Dealing With The Guilt-Joy Of Raising Taxes On The Rich

view-from-aboveWatch out, rich people: I’m coming for you! A preliminary run-through of my 2013 taxes has revealed that I now earn a low enough amount to no longer qualify as a prime tax hike target. And yet, as sad as this apparent reduction of my own productivity may be, I still possess a wondrous power: the ability to vote to raise taxes on others to benefit me, me, ME!

It’s quite amazing, really; first we learn that the average 401(k) balance surpasses $100,000 for over 50 million working Americans, then we find out that the national unemployment rate has dropped to 6.6%, and now this? Drinks for all, paid for by my rich blogging buddies next time we meet.

I think it’s everybody’s duty to pay taxes. A flat tax above a certain minimum income level of comfort (MILC™) for individuals and families sounds like a fair approach, right? Make 10x more than someone, pay 10x more in taxes than someone. Stuck below the MILC? Don’t worry about income taxes, we got you; just pay sales tax, and FICA tax for your own good (assuming you have a job). We all enjoy the same benefits of military protection, libraries, a functioning judicial system, the NSA, and manicured public parks; it’s only right that we should all help pay for them.

This post offers a little bit of honest introspection as to how I’ve felt going from paying no income taxes as a student, to paying a boatload of income taxes as a worker bee, to once again paying not so much at all. I now find myself assailed by an odd sense of guilt; while my own tax liability has decreased, I still have the ability to potentially vote for legislation to increase someone else’s taxes in order to benefit myself and my family. Deep in my heart I know that ganging up on any one group is wrong, even if the law allows it. But hey— if I don’t pick up the $100 bill lying on the street, someone else will!

As a reminder, the ideal (adjusted gross) income for maximum happiness is $200,000 because:

  • Regardless of how high the cost of living may be in your neck of the woods, anything over $200,000 is a target for tax hikes, period.
  • The marginal federal tax rate is 28%– a reasonable number, even if you add a state tax rate of 8% to your wages.
  • You don’t have to pay the new Net Investment Tax of 3.8% for every dollar you make over $200,000 as an individual, or $250,000 as a couple (why 1+1 = 1.25, I don’t know!).
  • You still get to max out your 401(k) and save plenty in after-tax money at $200,000.
  • You get to be a part of the middle class, which is the best class in society.
  • You can vote to raise other people’s taxes without having to pay more yourself.

Exploit Online Data To Lower Your Property Taxes

Victorian Mansion In San FranciscoEver since 2008 I’ve been fighting to lower my property taxes every year. If I didn’t fight, the SF Property Assessor’s office would undoubtedly keep raising my assessed value all throughout the financial crisis because they need to extract as much money from homeowners as possible. Renters certainly aren’t going to volunteer to pitch in if they can simply vote to raise property taxes. Too bad everything just comes around in the form of higher rents. In other words, together we must stand united against the government.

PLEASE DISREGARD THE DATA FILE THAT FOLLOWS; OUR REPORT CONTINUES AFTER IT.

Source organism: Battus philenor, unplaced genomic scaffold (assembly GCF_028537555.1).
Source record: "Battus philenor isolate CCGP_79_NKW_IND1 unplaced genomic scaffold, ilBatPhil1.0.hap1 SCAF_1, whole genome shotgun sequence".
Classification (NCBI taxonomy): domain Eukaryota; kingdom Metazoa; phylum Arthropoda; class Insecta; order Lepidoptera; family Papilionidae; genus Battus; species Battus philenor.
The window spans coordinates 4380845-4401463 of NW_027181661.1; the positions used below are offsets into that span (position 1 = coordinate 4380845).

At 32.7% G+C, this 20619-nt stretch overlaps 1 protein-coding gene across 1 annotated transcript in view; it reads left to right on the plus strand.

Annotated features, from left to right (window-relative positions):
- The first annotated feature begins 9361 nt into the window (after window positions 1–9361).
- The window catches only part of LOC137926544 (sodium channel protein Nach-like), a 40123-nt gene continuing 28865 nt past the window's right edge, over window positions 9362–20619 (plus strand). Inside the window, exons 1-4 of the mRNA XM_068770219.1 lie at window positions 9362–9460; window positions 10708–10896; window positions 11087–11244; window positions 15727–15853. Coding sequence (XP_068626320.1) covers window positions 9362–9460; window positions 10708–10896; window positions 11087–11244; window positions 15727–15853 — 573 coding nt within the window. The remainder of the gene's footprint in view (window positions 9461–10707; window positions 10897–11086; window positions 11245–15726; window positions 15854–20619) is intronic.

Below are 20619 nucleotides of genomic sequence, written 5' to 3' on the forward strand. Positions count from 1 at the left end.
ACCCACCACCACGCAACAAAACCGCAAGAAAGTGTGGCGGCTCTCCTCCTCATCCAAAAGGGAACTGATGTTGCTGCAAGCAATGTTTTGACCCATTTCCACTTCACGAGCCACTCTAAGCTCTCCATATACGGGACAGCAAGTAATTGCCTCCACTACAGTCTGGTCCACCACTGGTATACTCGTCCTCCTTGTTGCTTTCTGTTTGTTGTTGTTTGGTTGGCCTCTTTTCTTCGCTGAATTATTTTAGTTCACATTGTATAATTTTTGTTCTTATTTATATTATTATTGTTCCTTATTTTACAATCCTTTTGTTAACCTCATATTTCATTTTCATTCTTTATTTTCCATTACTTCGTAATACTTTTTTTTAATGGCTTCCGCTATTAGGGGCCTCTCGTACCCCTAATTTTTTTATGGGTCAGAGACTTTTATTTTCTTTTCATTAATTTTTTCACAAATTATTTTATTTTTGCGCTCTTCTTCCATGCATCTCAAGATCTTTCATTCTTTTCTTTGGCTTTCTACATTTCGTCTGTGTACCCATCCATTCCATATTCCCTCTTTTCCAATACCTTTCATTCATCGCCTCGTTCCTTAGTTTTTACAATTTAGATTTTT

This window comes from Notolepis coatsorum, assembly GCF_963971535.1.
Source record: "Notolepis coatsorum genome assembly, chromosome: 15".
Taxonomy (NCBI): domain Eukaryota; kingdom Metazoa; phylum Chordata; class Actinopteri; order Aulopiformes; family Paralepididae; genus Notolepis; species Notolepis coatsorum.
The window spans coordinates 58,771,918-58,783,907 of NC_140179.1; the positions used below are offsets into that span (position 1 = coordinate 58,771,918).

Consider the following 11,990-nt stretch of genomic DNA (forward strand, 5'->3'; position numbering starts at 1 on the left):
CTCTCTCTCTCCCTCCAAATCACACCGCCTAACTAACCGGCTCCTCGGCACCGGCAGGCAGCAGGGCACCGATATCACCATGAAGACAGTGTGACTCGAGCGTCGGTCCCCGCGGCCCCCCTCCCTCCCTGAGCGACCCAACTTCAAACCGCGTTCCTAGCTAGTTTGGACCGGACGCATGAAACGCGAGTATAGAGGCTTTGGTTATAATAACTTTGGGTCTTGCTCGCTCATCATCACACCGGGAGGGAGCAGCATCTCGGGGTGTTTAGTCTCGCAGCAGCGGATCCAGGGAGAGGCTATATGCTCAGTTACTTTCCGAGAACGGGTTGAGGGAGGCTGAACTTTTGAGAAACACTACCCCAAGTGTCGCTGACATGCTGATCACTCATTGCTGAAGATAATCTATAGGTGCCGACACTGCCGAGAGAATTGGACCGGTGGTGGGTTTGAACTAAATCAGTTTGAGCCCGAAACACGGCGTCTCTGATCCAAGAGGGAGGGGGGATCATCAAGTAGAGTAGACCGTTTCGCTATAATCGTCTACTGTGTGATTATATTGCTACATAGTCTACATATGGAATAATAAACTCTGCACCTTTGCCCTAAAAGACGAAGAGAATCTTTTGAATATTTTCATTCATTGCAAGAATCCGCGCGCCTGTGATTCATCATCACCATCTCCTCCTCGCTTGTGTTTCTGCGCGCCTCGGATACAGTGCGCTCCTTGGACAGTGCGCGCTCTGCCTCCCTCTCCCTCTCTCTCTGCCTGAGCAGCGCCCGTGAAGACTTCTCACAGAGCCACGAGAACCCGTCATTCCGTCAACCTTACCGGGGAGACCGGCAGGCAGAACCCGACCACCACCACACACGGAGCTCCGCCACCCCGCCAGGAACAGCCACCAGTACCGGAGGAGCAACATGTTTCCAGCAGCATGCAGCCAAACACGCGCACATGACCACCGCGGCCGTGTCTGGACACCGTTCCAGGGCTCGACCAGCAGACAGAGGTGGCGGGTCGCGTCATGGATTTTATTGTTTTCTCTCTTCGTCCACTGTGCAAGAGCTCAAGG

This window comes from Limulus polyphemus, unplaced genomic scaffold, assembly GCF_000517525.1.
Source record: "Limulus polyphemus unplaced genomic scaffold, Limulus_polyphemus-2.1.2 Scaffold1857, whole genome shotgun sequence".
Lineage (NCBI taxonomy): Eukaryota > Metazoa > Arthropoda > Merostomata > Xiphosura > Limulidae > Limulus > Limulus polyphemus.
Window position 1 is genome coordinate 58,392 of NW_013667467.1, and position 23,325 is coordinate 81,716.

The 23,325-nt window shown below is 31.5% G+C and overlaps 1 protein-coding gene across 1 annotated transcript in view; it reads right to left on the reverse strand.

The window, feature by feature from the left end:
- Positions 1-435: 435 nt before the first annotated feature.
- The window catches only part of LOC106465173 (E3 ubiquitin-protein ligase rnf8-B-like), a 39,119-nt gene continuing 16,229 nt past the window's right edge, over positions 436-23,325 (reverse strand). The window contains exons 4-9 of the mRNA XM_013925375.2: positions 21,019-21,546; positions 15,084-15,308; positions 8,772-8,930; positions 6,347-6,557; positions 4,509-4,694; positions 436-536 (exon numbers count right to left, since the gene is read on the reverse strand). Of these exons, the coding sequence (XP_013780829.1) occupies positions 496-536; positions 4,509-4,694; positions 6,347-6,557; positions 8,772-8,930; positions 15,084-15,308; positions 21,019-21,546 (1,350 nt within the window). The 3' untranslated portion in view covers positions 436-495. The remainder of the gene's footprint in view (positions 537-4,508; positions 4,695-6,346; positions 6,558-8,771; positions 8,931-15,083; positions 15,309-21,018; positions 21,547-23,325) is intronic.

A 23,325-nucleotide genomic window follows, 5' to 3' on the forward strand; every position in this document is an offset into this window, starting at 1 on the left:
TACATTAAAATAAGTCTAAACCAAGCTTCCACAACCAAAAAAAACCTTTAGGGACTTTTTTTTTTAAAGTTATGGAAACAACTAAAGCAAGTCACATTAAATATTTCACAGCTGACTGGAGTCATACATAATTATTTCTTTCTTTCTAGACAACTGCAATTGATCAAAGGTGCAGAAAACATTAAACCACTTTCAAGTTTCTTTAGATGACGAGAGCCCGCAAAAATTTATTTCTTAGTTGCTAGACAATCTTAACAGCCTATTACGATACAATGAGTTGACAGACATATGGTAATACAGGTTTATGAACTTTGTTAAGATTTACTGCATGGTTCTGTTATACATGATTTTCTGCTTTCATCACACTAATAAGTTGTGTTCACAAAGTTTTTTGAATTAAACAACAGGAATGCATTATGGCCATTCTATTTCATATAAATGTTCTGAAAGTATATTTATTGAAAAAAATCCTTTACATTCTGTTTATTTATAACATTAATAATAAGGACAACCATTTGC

Your main mission as a homeowner is to convince the assessor’s office your property is worth as close to $0 as possible. Anybody who is proud their assessed home value is higher is being silly because the government will take advantage of you. The same goes for people who make a lot of money telling everybody exactly how much they make. Practice the mantra of Stealth Wealth and believe your primary home is a dump in order to build your net worth further.

Tax Rules For Buying A SUV Or Truck To Deduct As A Business Expense

Range Rover Sport NewAs you may have read from my Net Worth Rule For Car Buying post, I’m looking into buying the redesigned Range Rover Sport HSE to replace Moose, a 13 year old Land Rover Discovery II. The Range Rover Sport can be had for roughly $73,500 MSRP, an exorbitant amount of money for a vehicle. The last time I spent over $70,000 for a vehicle was in 2002 when I bought a $77,000 Mercedes G500. I was much poorer then, but I just got my first bonus at my second job and wanted to splurge. I told myself never again after I sold it for a nice loss a year later in order to purchase my condo. The G-Wagon didn’t fit in the garage because it was too tall!

SUVs are an anathema to eco friendly San Francisco. But I’ve long argued that if you don’t completely destroy your car before buying a new car, you are still ADDING pollution to the world. I like SUVs because they ride high so I can see what’s going on in traffic. They can go through snowstorms with ease, a necessity for when I go up to Tahoe in winter. Furthermore, I’d rather be in a larger vehicle vs. a smaller vehicle during accidents.